FIG. 2 is a typical arrangement for obtaining rotarsynchronization.
FIG. 3 illustrates a portion of a pulse sequence of the invention.
FIG. 4 is a portion of another pulse sequence of the invention.
FIG. 5 is a CPMAS pulse sequence of prior art.
FIG. 5B is the set of spectra resulting from the reference of FIG. 5A for several values of C13 power.
FIG. 6A is a CPMAS pulse sequence of the present invention.
FIG. 6B shows spectra resulting from the FIG. 6A sequence for several values of C13 power.
FIG. 7A illustrates the resonant signal amplitude as a function of excitation power for a static sample using the FIG. 5A sequence.
FIG. 7B illustrates resonant signal amplitude as a function of excitation power for a rotating sample using the FIG. 5A sequence.
FIG. 7C illustrates resonant signal amplitude as a function of excitation power using sequence of FIG. 6A.
Portions of an NMR apparatus for practice of the invention are described schematically in FIG. 1. An acquisition control processor 10 communicates with first channel "I" rf transmitter 12 and second "S" rf transmitter 13 and with corresponding rf modulators 14 and 15. These separate rf transmitter channels in turn are directed to NMR probe 22 containing a sample for investigation. The probe 22 is situated within a magnetic field 21 ordinarily maintained within the bore 29 of superconducting magnet/cryostat 23.
The probe assembly 22 for NMR studies also provides for the reception of the resonance signal excited in the sample by operation of rf channels "I" and/or "S". A signal originating from de-exciting nuclei is induced in a resonant circuit, (not shown), pre-amplified and directed to receiver 16, converted to a digital form by analog-to-digital converter 18 and further processed by the aquisition processor and host computer (not shown).
It is common practice in high resolution NMR studies to cause the sample to undergo a mechanical rotation about a selected axis. Thus the probe 22 will include pneumatic apparatus for maintaining a gas bearing and gas actuated rotor to which the sample is secured. Means for effectuating such rotation and controlling same are well known in the art. The rotation rate of the rotor is observed with the spinning tachometer 32. A representative arrangement for providing such a signal is shown in FIG. 2 and utilizes a reflective spot 40 on the periphery of the rotor 38 which is illuminated by light source 42 and observed by a photo-diode 44 to provide a simple square wave signal 46 with a repetition rate representative of the rotation rate. The timing pulse combined in gate 48 with a Modulator Select signal actuates a gate whereby the desired modulation is impressed on the respective RF carrier.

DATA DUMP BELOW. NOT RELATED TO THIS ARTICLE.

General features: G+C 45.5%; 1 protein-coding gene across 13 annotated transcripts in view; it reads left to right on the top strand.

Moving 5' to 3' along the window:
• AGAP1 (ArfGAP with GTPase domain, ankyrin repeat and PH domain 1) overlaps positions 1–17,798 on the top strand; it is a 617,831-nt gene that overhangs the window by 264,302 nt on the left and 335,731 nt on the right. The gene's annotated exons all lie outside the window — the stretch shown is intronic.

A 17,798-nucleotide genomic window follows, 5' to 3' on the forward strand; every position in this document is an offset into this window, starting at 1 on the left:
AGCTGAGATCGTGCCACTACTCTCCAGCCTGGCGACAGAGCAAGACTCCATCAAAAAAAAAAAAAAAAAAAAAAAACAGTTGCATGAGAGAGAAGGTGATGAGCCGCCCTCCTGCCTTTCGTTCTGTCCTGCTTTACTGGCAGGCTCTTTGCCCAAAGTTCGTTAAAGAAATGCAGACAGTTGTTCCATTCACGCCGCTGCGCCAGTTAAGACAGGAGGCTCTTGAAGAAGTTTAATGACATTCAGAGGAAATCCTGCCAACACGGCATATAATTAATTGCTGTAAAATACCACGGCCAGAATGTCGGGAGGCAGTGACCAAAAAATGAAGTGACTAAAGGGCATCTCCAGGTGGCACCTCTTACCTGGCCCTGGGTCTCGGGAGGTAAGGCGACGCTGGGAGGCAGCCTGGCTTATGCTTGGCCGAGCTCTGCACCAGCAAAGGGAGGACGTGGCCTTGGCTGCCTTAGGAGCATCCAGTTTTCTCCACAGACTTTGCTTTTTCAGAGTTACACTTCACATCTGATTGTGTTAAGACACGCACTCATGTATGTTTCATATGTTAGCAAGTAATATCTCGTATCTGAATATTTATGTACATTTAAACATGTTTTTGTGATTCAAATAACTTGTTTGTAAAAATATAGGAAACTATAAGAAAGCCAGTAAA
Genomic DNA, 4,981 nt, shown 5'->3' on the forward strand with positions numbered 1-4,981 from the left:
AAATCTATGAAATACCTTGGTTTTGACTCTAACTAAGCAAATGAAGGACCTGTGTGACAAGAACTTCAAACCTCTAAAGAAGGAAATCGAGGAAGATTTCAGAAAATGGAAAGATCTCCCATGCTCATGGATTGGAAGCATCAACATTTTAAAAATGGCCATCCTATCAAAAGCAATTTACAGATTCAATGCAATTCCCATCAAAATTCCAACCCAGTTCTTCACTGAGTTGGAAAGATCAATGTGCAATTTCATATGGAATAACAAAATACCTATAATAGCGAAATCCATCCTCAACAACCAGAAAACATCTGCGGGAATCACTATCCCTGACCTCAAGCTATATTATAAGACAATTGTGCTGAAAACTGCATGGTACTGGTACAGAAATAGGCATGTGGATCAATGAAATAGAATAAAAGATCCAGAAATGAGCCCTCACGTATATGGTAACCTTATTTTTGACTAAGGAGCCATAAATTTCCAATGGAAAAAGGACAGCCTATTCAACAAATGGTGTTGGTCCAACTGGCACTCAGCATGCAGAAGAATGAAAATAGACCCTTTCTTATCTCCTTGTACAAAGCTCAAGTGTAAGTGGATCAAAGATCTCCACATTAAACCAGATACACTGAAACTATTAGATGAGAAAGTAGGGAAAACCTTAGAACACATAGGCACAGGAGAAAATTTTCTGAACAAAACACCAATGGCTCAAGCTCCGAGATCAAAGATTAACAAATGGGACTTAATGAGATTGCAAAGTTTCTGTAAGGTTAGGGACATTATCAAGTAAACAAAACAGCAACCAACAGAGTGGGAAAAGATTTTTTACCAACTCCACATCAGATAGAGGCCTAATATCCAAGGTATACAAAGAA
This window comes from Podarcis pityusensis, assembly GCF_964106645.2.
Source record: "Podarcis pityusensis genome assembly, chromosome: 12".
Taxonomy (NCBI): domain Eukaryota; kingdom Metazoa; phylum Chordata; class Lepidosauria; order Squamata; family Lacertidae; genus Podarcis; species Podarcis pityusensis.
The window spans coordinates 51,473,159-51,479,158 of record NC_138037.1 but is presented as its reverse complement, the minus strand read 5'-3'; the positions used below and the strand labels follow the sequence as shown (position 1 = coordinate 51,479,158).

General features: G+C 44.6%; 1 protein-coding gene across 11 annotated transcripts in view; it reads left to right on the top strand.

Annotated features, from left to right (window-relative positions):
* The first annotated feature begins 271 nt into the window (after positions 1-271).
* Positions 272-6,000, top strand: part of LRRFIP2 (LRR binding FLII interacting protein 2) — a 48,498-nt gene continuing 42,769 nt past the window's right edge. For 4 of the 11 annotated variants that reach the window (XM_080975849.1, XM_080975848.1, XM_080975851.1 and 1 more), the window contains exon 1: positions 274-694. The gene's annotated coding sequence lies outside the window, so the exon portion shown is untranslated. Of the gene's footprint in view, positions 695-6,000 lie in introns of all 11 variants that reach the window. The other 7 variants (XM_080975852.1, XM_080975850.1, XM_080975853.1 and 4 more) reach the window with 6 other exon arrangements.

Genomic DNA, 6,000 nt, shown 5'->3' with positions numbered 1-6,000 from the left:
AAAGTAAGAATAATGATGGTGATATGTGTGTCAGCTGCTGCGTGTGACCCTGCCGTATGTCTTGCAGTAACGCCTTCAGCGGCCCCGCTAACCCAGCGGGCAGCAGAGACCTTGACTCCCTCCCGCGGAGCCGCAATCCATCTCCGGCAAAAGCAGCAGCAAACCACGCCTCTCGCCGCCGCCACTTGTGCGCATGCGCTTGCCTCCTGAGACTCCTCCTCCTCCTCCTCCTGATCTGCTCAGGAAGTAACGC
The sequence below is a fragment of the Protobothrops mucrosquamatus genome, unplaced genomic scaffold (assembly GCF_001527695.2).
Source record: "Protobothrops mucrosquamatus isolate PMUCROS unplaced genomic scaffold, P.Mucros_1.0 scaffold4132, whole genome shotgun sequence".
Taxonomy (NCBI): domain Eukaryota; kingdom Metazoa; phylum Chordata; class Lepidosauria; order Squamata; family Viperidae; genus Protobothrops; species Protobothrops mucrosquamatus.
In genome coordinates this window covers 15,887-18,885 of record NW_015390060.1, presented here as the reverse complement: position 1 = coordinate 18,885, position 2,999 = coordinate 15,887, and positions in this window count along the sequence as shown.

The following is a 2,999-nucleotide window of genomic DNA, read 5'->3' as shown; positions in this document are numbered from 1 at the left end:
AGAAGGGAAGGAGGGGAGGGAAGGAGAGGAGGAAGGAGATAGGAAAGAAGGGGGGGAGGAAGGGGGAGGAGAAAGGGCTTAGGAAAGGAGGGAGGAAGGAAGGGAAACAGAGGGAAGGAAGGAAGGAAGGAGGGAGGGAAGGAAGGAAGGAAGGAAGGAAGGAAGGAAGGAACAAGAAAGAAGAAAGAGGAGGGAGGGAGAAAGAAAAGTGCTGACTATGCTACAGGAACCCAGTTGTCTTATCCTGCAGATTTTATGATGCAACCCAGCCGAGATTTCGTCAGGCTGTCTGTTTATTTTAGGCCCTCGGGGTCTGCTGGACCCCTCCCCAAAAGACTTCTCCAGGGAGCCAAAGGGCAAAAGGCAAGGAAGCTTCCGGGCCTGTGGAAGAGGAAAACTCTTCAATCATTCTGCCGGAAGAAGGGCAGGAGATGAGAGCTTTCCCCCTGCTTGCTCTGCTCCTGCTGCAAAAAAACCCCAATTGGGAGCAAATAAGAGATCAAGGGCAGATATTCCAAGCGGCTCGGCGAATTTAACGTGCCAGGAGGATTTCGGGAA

A first embodiment of the invention is further described in FIG. 3 in a general sense. Rotor pulses are developed as above described and are applied to gate "I" modulator 14 for manipulation of the magnetization of a first nuclear species (such as H1) by a desired angle with respect to the magnetic field 21. Immediately thereafter, a long cross polarization pulse ("CP") is applied to spin lock the "I" magnetization and cause precession of same about y (in the rotating frame of I). A similar spin-lock and precession about y in the rotating frame of S permits enhancement of the latter signal (theoretically) by amount γI /γS. "S" modulator 15 provides rf radiation for bringing a second nuclear species, such as C13, to resonance. The proton modulator (14) provides for essentially continuous radiation while the C13 modulator is synchronized through the aforesaid gating logic to correlate C13 channel radiation with the rotor. While FIG. 3 indicates a repetition rate for the C13 modulator equal to the rotor rate and in phase therewith, one will understand that these are not requirements of the invention. The occurrence or rotor gated C13 radiation may lead or lag the rotor pulse with any desired (substantially constant) phase. Further, the repetition rate may be any desired harmonic or sub-harmonic of the rotor rate. The duty cycle of the C13 radiation may be any selected fraction of the rotor period. In the limit of 100% duty cycle, the advantage of rotor synchronization is lost. As the duty cycle approaches zero, the phenomenon of cross polarization is not achieved. The particular choice of duty cycle depends upon criteria outside the scope of this work.
The pulse sequences of FIGS. 3 and 4 are not complete. Rather these represent improvement in the cross polarization or contact portion of any experiment wherein cross polarization is employed with a spinning sample. Accordingly, the selection of such further operation as decoupling, further rotations of either spin species, timing of evaluation intervals or data acquisition are outside the scope of this work.